“I don’t have these colors!” is the translation. Is this some emphatic statement? Like someone is really annoyed? If it is, I do not think the salesperson would use it in the paint selling store when they are out of certain colors.
It’s a strange one for sure. It feels like a quote from a cartoon or film or such, but I can’t immediately find anything related to it.
I read it as “those there aren’t at ALL my colors” - meaning that the puce with green stripes is not in any way a flattering garment.
Yes? No? My understanding of “ci” is still shaky…
My guess is that the word “mica” turns the whole statement as if coming from a very irritated person. At least in this example. I also checked other sentences in CM containing the word “mica” and most of them sounded to me as such. Non siamo mica gli americani! We are not Americans! Could it be my perception? Just kidding. Mica word is the key here with the exclamation point. This will be my bet.
Non…mica = “not in the least!”
Mica is used here, I think, just to strengthen “non” meaning he’s definitely not got these colours!
I do not have those colors at all! Is this better when we are dealing with “non” and “mica” in the sentence? We need Morbrorper to wake up in his part of the world to check his dictionary. Non ce li ho mica il dizionario come suo!
Ciao! Couple of esempi I found: “Non si è mica presentato alla fine!” (He didn’t show up in the end!), “Non è mica uno scherzo questo!” (This is no laughing matter!) and “Non sono mica stata io!” (It wasn’t me!).
Tiny word with much meaning;-)
So I see 3 elements of extra emphasis in this statement beyond a simple “Non ho questi colori” (well, 4 elements if you include the exclamation mark).
The sentences uses an emphatic io at the end of the statement, to emphasise that I personally don’t have these colours (but someone else might).
The sentence uses the direct object li before the verb to put extra emphasis on questi colori by repetition. Note that the ce is then obligatory to accompany the li and serves no purpose - that is to say that ce has no meaning itself. This is an example of “ci attualizzante”, and in the case of adding a direct object lo, la, le or li before the verb avere it is required (although I did once read that it might not be required before le or li). I’ll attach a screenshot of the relevant page from Treccani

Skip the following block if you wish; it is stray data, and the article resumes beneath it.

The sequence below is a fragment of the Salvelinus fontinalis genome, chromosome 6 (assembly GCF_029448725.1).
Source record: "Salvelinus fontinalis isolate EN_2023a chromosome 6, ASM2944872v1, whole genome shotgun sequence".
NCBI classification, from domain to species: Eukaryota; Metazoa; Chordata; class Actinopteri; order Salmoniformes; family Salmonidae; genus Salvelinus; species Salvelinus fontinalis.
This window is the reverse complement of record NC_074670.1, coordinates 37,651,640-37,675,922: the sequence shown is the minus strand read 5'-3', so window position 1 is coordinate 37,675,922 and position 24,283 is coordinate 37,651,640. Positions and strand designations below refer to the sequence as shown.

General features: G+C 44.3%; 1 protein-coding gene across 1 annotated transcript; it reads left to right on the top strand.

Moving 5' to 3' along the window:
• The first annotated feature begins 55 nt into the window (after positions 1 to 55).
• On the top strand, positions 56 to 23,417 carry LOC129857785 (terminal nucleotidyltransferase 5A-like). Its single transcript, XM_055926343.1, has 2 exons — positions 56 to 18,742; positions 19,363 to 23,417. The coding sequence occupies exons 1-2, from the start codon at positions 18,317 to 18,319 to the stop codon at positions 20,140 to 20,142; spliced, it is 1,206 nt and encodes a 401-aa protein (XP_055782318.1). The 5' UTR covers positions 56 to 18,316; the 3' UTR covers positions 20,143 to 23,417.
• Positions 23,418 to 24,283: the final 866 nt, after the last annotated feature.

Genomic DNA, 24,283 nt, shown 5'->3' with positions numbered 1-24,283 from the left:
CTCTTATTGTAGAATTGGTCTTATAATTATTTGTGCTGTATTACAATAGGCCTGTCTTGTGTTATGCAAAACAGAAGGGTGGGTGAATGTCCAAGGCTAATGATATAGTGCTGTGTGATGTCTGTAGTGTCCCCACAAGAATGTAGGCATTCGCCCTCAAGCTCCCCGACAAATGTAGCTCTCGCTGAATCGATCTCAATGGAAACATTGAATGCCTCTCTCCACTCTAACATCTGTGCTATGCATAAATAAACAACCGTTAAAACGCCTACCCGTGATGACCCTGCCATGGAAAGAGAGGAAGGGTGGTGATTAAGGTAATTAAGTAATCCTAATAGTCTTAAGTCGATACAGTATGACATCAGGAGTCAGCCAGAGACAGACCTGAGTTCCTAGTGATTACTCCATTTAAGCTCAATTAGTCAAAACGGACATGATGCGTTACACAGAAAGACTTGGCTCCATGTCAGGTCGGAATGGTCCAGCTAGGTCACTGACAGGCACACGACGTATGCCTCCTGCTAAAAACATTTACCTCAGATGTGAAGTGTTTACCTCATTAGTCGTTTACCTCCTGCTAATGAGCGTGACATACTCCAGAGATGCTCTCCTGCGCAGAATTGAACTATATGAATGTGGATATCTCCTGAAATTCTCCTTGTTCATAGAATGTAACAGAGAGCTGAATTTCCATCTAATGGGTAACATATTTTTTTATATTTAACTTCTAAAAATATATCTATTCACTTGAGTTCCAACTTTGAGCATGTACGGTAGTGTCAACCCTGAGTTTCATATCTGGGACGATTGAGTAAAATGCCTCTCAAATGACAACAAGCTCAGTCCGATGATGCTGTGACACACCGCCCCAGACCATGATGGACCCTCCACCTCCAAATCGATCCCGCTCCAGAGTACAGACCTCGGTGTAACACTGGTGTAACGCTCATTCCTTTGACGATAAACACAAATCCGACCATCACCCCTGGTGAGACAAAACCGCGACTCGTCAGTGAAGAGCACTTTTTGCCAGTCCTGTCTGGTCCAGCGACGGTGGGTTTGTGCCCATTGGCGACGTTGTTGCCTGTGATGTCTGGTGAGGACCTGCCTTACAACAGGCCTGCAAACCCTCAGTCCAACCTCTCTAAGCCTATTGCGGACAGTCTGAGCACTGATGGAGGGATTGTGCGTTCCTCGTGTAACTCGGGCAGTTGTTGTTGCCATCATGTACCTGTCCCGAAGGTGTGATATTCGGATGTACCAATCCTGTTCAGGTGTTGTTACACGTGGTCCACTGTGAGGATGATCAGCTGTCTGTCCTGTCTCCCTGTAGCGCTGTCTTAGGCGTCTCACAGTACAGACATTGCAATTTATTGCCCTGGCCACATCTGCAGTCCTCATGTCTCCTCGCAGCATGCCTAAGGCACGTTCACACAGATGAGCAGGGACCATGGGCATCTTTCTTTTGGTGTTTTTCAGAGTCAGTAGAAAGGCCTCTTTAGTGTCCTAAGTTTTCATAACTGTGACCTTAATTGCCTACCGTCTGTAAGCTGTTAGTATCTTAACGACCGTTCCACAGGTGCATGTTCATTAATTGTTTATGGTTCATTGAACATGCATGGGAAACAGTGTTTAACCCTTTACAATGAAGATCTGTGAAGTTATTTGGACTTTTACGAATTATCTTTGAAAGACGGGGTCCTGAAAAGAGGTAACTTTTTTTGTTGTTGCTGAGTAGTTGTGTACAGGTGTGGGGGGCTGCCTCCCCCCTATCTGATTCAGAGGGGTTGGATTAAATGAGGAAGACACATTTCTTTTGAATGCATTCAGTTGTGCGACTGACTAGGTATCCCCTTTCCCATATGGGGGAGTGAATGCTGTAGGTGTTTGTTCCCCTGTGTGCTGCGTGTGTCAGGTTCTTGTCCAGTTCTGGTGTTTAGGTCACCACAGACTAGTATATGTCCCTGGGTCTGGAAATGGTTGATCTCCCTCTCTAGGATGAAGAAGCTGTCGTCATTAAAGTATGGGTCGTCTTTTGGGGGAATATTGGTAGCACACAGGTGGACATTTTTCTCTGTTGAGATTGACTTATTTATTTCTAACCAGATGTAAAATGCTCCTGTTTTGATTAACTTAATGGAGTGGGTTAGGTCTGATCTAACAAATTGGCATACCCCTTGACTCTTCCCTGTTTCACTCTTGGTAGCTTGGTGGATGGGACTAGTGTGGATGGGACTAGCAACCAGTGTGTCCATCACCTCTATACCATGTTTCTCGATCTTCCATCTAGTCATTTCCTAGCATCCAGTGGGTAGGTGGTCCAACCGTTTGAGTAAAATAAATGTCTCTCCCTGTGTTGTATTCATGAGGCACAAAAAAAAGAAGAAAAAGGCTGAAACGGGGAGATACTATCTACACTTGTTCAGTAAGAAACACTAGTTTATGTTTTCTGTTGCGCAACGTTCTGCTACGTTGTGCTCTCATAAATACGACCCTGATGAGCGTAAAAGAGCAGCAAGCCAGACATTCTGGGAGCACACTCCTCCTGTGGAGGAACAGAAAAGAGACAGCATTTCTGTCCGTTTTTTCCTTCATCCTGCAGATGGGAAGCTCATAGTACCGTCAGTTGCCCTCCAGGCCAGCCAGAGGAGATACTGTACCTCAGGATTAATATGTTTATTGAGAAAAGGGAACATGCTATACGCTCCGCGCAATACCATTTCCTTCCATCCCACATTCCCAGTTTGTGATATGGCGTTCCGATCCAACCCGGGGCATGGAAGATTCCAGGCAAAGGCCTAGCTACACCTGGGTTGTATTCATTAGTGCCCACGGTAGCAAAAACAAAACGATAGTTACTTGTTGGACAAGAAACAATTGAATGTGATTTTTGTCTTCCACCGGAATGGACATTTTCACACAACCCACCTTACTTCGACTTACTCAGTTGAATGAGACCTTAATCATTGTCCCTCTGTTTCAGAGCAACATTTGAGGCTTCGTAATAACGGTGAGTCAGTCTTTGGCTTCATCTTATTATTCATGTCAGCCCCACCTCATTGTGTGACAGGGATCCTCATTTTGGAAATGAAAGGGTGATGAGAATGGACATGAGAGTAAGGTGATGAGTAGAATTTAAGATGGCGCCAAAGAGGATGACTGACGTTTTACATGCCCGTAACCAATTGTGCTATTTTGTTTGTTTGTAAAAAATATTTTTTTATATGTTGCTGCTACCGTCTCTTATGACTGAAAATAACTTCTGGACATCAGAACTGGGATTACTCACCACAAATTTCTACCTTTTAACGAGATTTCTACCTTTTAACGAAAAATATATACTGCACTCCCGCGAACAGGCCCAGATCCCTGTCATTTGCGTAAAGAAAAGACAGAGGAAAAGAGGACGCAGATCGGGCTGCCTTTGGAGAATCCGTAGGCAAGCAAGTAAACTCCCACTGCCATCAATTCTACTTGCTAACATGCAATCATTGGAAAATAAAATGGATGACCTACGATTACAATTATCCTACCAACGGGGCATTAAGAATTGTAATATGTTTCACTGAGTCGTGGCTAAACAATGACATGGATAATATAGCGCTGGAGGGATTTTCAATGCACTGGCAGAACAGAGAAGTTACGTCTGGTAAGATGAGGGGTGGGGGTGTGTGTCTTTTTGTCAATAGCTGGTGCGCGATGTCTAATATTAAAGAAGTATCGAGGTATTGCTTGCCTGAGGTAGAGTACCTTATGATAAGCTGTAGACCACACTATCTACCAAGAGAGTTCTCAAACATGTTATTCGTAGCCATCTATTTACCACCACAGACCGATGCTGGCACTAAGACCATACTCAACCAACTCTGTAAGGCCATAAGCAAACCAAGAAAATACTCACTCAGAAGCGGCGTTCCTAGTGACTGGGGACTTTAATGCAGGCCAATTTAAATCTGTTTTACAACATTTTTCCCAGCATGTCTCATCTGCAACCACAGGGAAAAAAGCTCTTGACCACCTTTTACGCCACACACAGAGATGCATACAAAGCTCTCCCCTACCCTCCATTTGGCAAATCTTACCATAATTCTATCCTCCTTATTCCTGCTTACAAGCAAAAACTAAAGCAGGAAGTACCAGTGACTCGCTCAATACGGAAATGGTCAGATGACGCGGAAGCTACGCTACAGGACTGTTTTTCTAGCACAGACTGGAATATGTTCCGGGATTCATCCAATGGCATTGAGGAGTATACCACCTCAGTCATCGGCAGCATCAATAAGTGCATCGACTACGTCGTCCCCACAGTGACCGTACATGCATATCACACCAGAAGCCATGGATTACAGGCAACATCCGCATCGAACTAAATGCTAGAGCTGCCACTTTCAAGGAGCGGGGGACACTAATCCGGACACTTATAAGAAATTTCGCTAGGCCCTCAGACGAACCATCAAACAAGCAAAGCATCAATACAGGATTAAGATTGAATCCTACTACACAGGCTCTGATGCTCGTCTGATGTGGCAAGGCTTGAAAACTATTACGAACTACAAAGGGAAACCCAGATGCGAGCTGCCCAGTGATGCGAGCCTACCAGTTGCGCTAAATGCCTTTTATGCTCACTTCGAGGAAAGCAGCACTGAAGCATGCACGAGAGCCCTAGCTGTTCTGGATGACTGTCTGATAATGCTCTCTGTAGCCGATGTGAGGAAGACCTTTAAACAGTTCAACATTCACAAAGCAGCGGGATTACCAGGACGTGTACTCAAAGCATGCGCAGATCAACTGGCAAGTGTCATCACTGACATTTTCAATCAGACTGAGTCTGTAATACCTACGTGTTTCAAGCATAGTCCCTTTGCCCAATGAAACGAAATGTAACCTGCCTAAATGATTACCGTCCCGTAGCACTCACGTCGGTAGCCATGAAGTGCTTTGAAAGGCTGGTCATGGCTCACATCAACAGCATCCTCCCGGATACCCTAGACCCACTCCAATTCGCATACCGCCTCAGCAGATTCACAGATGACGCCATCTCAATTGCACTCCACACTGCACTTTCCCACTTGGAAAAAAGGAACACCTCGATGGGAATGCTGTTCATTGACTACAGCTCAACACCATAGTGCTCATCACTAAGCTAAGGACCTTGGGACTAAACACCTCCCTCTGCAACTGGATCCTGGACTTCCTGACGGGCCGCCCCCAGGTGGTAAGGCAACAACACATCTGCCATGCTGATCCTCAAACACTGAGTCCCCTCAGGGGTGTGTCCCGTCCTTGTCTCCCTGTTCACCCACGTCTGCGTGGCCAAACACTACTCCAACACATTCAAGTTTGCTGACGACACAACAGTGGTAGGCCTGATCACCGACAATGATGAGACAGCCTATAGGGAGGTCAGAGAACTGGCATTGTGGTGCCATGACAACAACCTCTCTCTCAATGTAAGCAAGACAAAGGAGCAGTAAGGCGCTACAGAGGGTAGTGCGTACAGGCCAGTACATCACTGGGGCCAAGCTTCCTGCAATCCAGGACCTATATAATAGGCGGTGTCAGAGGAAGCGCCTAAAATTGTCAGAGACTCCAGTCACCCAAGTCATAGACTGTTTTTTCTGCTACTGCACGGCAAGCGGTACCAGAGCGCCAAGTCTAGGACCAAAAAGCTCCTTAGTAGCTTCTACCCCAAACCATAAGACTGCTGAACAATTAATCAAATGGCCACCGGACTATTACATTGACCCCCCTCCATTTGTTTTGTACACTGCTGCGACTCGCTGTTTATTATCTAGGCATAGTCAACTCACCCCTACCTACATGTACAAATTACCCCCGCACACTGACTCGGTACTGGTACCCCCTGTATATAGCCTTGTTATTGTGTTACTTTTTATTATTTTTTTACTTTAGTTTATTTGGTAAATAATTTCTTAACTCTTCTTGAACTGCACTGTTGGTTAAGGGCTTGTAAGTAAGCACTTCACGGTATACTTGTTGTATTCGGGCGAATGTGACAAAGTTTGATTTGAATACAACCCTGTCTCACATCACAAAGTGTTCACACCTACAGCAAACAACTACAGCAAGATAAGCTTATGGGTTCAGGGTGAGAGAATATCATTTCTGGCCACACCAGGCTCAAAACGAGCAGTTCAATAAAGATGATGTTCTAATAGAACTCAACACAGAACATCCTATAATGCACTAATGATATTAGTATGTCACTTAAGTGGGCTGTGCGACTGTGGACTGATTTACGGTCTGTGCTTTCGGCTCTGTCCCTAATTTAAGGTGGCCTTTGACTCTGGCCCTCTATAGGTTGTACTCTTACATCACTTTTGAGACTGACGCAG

A quick web search shows this website called “learnamo” mentioning this phenomenon (search on the page for “CI with some questions”).
There is then the use of mica to emphasise that this person really doesn’t have these colours (or even colors for our North American friends ).
As an example of the use of mica for emphasis, I’ll point to this Wikipedia page showing the marketing slogans of the German electronics giant MediaMarkt. In most languages they use a translation of the German equivalent of “I’m not so stupid”. If anyone understands German then they will recognise the use of the word “doch” as an emphatic particle in the German phrase. In the Swiss-Italian marketing, they therefore made the phrase “Non sono mica scemo”, to add that emphasis as well. It was a very good bit of marketing, as the phrase “Non sono mica scemo” became synonymous with MediaMarkt in Italian-speaking Switzerland (Svizzera Italiana).
So I would interpret it as going from “I don’t have these colours” to something like “I personally, definitely do not have these particular colours!”, or with a bit more interpretation of a likely scenario where this might be used “In this store, we definitely do not stock these particular colours!”.
Grazie mille per analisi! It was really helpful! On that German “doch” I think I found its cousin “duh”.“I left the keys in the igniton-duh!”
You’ve all done a splendid job here, so I have nothing to add to the analysis.
These issues, that go beyond the dictionary and written grammar, are actually beyond me as well.I probably lack the imagination.
Così, un negozio di ferramenta senza questi colori di vernice?! Francamente non è mica uno scherzo questo!
So much to learn eh!
@zzcguns Thanks for the “ce l’hai” info. Sometimes I Iearn these frases “a pappagallo” and later down the line everything falls into place. Your notes are an excellent reminder.
So much to learn. I literally studied “ce l’hai” last month and yet forgot its construction.
Thanks to all - this has been a great discussion!
An interesting discussion of “mica”